In Only This Once Are You Immaculate, the debut novel from the Zimbabwean writer Blessing Musariri, two twins flee their war-torn home in a secluded valley. The two, Afya and Aftab, along with their adopted brother Khaled, must contend with a centuries-old army of shadows. These supernatural forces endanger the new world they’ve emerged into, and the trio—with help from their uncle—must restore order.
Musariri’s storytelling blends dystopian elements and contemporary social issues. The book’s publisher, flipped eye, describes the result as “a rich universe rooted in African landscapes that recasts the realism of our world in uncannily resonant new light.”
Musariri told Open Country Mag that she initially “wanted to marry the drama and sensation of a female pirate, off the east coast of Africa, to a carefully sculpted treatise on guns, war and the nature of conflict.”
But the story took her elsewhere. “I am intrigued by matters of a metaphysical nature,” she said. “Ultimately, the inspiration was my desire to have been a kind of superhero to whom no one told any rules until it was too late to make me less than everything I have been.”
Blessing Musariri was born in Harare, in 1973. She’s a poet, screenwriter, and author of children’s books. She co-authored the young adult novel, My Totem Came Calling, and has published essays and short stories in The Guardian, Granta, and Poetry International.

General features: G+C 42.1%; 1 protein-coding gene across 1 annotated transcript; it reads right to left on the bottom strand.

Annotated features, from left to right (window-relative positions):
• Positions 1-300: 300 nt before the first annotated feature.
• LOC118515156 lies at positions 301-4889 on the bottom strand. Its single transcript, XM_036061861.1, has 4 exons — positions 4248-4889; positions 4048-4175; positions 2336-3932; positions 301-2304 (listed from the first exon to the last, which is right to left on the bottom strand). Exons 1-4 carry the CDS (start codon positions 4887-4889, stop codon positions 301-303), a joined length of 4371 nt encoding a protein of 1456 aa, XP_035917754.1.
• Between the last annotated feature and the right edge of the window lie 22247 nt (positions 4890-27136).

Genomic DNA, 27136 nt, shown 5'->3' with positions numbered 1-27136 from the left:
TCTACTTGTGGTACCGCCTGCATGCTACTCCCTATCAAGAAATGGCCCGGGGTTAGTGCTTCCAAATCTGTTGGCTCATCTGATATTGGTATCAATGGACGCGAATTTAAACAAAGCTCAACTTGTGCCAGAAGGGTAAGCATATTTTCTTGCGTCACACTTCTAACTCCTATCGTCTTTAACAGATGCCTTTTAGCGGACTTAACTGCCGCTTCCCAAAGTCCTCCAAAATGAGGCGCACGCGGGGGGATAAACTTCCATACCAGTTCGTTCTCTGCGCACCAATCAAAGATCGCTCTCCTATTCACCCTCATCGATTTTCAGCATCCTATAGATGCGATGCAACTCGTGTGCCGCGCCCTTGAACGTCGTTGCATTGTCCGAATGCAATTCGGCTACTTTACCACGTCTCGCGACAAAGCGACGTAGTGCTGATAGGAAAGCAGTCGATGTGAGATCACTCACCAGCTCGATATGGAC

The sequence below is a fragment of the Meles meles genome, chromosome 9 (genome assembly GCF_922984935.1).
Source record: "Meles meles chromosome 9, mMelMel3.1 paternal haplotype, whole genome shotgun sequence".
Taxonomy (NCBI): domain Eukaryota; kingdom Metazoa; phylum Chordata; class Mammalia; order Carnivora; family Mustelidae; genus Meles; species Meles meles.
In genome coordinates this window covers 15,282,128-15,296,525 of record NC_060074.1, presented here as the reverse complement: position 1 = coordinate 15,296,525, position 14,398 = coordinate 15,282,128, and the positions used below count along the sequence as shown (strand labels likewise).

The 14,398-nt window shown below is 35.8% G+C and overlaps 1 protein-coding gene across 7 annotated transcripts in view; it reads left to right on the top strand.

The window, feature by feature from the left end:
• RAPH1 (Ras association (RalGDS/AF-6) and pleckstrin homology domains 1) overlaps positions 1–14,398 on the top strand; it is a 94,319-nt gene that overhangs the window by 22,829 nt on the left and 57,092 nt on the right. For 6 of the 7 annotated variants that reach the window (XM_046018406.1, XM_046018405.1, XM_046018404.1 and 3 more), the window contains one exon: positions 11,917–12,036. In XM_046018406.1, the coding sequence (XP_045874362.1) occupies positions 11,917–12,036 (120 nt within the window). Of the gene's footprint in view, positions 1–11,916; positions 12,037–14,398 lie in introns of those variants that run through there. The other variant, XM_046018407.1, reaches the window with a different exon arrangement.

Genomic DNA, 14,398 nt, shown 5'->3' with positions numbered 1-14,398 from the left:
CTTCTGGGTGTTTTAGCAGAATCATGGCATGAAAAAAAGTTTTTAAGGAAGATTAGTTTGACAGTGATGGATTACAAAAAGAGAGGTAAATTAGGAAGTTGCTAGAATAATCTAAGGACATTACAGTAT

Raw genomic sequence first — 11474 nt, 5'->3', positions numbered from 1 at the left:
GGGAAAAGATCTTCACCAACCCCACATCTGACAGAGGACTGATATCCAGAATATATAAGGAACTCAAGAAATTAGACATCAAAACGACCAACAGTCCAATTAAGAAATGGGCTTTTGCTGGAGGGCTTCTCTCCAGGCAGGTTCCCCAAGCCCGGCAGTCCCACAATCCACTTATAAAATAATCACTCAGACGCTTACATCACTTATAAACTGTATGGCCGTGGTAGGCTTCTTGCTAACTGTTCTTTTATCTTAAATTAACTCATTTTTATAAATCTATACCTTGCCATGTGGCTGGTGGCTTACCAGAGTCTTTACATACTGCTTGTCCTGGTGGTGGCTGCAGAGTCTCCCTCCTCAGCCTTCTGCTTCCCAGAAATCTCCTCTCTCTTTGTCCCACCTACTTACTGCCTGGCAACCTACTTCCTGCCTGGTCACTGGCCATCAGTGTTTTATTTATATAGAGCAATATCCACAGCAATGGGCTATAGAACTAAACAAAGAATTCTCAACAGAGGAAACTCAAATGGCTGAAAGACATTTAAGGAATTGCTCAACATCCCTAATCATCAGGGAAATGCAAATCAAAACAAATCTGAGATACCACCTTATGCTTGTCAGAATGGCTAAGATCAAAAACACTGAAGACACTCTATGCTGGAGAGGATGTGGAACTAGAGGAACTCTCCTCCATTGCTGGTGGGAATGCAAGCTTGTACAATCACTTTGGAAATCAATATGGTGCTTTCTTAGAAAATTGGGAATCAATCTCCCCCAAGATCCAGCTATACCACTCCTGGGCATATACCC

Nii Ayikwei Parkes, founder and editor of flipped eye, praised Only This Once Are You Immaculate as “a speculative reconfiguring of not just the world, but the imagination. It’s one of those manuscripts that comes across your desk and reminds you why you love stories.”
The Amuse Tech described it as a “darkly comic tale of adventure during wartime,” writing: “The setting is breathtaking, and there are memorable characters.”
Before starting it, when she had to present the novel’s idea to a writer’s group, Musariri likened it to Barbara Kingsolver’s The Poisonwood Bible, which also has four narrators.
“I watched it all unfold in my head as live action,” Musariri said. “I experimented with the language as I wrote, trying to imagine what it would sound like to tell a story when one has never before needed words.”
Only This Once Are You Immaculate is “a book about the life we don’t live,” she said. “Other times it’s about living beyond what we understand of ourselves. I would also say it’s about a journey. It is, ultimately, a story about good versus evil.”